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Posted in Beer on 2014-07-20 15:32
We'd booked a camping cabin in Voss, but because of confusion over the booking, we were moved into a huge house with lots of rooms instead. It was really quite luxurious, and there was nobody else there, so we felt like kings. We moved in, and filled up the fridge with all the craft beer we'd bought in Bergen. As I'd gotten a little carried away during the shopping, this was actually an almost embarrassing amount. (This is part 3 of the Norwegian farmhouse ale trip.)
When the owner heard we were visiting traditional brewers, he said "I used to brew, myself." It turned out he did have his own brewery with a big copper kettle and all the other stuff. He even had his own hop garden. I was about to run out to look at it when he clarified that it wasn't there any more.
So why did he stop brewing, I wondered? "It was too much beer," he said. That may sound odd, but remember that in Voss batches are 150 liters or more. That really is quite a lot of beer, and it's all a single style. You can get tired of it. "Brewing has really seen a revival lately," he added. "But now they measure the alcohol and everything with instruments and stuff." He shook his head in distaste. Modern home brewing with precision measuring of FG and OG and so on clearly didn't seem right to him.
That evening we sat on the veranda outside the house, watching the view and tasting Norwegian craft beer. Some of them were brewed to imitate the tradition, but for the most part this went no further than the use of juniper infusion. Mostly the beers were not really that successful, and one was even infected. Many of the professionally brewed beers I've tasted with juniper infusion have had a harsh, grating quality to the bitterness, so it may be that using juniper infusion in modern equipment and batch sizes is difficult.
Much of the talk centered around all the open questions we had. Were all the kveik strains in Voss similar? Was it really just one strain, given how much sharing there obviously was? Did it exist elsewhere? Was it true as Ivar Løne said that there was kveik in Hardanger? Could it exist in Sunnmøre, too? If so, would those be completely different? I repeatedly expressed my frustration that we were going north, instead of south to Hardanger, but obviously it was too late to do anything about that.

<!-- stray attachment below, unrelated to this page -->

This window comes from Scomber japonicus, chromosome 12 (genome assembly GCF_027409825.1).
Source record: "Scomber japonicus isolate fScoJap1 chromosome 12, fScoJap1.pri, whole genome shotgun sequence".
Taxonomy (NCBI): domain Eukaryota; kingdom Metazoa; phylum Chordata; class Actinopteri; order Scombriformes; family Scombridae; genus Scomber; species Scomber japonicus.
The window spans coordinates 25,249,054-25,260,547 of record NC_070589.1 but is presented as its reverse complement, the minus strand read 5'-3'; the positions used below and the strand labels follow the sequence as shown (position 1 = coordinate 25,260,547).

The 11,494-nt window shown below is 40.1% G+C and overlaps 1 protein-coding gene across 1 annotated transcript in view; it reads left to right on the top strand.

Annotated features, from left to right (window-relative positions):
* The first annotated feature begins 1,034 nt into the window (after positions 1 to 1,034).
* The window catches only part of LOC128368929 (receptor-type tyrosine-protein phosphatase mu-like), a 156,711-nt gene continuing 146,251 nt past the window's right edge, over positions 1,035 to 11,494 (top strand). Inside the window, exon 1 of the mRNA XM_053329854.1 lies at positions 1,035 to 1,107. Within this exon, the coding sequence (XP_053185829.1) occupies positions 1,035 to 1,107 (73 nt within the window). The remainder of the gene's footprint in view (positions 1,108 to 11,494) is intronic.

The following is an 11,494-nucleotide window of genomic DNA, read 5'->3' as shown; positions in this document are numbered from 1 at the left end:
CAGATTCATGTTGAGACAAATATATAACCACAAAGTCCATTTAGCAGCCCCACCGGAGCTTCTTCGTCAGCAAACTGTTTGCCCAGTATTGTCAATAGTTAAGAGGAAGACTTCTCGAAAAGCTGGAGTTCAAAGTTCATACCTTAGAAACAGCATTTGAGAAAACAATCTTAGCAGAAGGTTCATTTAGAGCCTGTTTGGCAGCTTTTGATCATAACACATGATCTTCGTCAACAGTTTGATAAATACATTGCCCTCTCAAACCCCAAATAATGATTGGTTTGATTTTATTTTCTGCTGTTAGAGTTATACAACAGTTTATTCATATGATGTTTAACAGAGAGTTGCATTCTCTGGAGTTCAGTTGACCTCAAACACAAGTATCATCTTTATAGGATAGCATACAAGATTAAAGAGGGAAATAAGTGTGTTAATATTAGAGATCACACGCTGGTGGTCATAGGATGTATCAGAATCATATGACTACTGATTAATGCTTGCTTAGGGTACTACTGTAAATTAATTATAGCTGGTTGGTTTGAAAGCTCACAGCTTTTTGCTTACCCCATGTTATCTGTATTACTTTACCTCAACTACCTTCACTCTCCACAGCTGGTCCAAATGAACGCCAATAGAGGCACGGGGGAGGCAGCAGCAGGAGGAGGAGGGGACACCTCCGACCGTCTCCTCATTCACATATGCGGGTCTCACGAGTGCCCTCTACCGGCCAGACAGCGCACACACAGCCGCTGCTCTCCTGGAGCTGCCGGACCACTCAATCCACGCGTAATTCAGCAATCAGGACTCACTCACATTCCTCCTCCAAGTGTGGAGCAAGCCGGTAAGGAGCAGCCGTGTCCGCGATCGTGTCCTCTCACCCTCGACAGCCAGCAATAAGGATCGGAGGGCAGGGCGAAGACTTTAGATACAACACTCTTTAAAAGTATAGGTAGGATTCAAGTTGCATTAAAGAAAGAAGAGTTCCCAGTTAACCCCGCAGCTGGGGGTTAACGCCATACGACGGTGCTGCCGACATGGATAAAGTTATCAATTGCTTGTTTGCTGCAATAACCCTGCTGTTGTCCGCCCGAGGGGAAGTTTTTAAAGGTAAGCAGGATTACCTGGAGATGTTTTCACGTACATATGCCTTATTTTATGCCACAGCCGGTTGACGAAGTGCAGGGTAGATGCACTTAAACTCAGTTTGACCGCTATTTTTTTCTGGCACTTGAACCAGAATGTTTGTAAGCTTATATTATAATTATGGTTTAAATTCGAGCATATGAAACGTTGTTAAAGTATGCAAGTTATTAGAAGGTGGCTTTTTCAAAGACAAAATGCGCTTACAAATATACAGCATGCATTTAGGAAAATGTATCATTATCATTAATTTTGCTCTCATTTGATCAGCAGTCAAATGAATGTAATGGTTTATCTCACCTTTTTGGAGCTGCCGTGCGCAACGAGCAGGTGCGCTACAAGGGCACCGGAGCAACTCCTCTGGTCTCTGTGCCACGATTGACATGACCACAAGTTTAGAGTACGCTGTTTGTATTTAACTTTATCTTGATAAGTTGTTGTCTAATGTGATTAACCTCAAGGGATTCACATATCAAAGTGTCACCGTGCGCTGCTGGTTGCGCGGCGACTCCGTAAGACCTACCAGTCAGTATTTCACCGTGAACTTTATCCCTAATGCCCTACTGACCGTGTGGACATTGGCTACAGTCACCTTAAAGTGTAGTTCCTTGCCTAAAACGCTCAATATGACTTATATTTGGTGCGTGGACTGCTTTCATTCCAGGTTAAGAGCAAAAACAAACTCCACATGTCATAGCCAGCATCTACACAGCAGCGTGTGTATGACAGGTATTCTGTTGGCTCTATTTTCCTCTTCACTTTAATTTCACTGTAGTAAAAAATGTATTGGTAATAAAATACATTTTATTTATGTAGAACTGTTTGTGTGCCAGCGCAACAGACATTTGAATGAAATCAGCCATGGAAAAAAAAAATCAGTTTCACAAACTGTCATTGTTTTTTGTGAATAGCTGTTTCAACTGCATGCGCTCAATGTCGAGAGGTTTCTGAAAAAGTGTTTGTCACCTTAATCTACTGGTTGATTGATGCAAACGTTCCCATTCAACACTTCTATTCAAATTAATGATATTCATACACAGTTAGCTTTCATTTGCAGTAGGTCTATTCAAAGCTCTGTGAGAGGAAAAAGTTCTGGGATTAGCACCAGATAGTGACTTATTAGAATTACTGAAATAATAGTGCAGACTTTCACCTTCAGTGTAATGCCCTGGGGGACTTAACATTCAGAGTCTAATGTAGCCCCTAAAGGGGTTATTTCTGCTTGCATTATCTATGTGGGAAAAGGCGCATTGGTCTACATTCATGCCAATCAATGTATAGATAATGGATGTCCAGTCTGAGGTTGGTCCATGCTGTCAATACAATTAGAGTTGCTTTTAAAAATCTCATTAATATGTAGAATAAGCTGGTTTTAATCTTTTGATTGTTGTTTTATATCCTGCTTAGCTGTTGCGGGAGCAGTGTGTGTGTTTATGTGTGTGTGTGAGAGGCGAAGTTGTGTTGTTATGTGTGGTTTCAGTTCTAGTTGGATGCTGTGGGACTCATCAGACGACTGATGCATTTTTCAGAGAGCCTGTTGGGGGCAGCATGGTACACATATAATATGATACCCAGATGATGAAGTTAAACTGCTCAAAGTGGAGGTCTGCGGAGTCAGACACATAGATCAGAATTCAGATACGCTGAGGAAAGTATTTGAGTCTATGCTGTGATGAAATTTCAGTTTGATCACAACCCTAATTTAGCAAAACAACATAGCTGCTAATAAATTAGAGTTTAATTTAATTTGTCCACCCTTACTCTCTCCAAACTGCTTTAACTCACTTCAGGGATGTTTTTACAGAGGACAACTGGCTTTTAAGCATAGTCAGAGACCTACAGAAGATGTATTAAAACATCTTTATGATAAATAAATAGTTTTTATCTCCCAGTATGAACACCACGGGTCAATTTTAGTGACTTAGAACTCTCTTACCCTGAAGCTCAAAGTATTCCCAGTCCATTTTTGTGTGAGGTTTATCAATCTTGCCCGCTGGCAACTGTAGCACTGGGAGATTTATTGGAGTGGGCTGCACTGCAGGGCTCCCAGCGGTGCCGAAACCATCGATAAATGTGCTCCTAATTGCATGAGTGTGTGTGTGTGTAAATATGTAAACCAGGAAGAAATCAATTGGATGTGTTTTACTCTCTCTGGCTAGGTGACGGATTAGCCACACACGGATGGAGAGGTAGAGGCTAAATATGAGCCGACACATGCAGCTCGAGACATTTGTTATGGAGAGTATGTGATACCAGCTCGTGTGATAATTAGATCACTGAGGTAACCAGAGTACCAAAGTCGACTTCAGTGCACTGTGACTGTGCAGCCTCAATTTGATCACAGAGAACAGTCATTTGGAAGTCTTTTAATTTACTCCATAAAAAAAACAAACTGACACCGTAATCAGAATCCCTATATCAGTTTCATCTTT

We turn in, for a good night's sleep, and finally a chance to sleep a little longer, since the next day's schedule was quite relaxed. And then I'm woken at 0730, by desperate hammering on my door. "Lars! Lars! Come quick!" It's Martin. I'd really like to sleep longer rather than rushing off yet again, so I try stalling and ask what it is. "There's a home brewer from Hardanger in the kitchen!" Now that got me out of bed.
Apparently Martin was having breakfast when the home brewer, whose name is Ove, walks into the kitchen. Ove opens the fridge, takes a step back when he sees it's totally packed with craft beer, then asks "so... you like beer?" Obviously a conversation begins, the purpose of the trip is revealed, and Ove admits to being a traditional brewer. At which point Martin decides I won't want to miss this.
According to Ove there is a good bit of traditional brewing going on in Hardanger, especially in Odda. He's part of a group of five guys who brew together. They use a big steel kettle over a wood fire, boil for three hours, reducing the wort by about 10%, and mash for three hours. So it's clearly very similar to the brewing in Voss. They use commercial malts, hops, and yeast, having given up on kveik. One of the guys in the group didn't like this, and preferred the flavour from the kveik. But lab yeast was so much easier, basically. Anyway, he'd had home brew made with kveik 2-3 years ago, so it might still exist.
On our way out of Voss we stop by Sjur Rørlien, another home brewer. He confirms that fermentation temperatures of 43-44C are common here. He says the different kveik strains all have similar aromas, but that they are individually different. Everyone has been exchanging kveik with everyone else, so the strains are well mixed up. He also says that in Sogn the raw ale (made from unboiled wort) still lives. That's another piece we missed in our research.
Finally, as we're leaving, he gives us another of those one-litre plastic bottles of home brew. This one made by his father's best friend, who turns out to be the very same Svein Rivenes that Michael Jackson visited in 1993. We thank him, and take the beer with us. That same evening, in Flåm we pour the bottle over in a glass decanter (there's no CO2 anyway) and do a tasting of it.
In the glass it looks just like the other Voss home brews. The aroma is nice, delicately fruity caramel, with cereals in the background. Then we taste it, and burst out laughing. Martin and I just look at each other. Then we taste it again. After much shaking of heads and exclamations of "what the ...", we taste it again. Then we agree it's world class. Easily one of the best beers ever made in Norway. I'd put it in the top three.
The taste is well-balanced dryness and sweetness, with soft delicate orange rind at the fore, blending in with notes of wild berries and juniper. The end is drier, and brings up caramel, grain, and rye, blending silkily smooth into the dominant orange peel. It's a real masterpiece of a beer, where all the flavours blend together exactly right. And the main part is, once again, the kveik character.
We're really staggered by this find and really regret leaving Voss. What other masterpieces might be hiding there that nobody knows about? What about the beer in Hardanger? Or perhaps other places nearby? So much to find out, and so little time to do it in. That's really the refrain for the whole trip.
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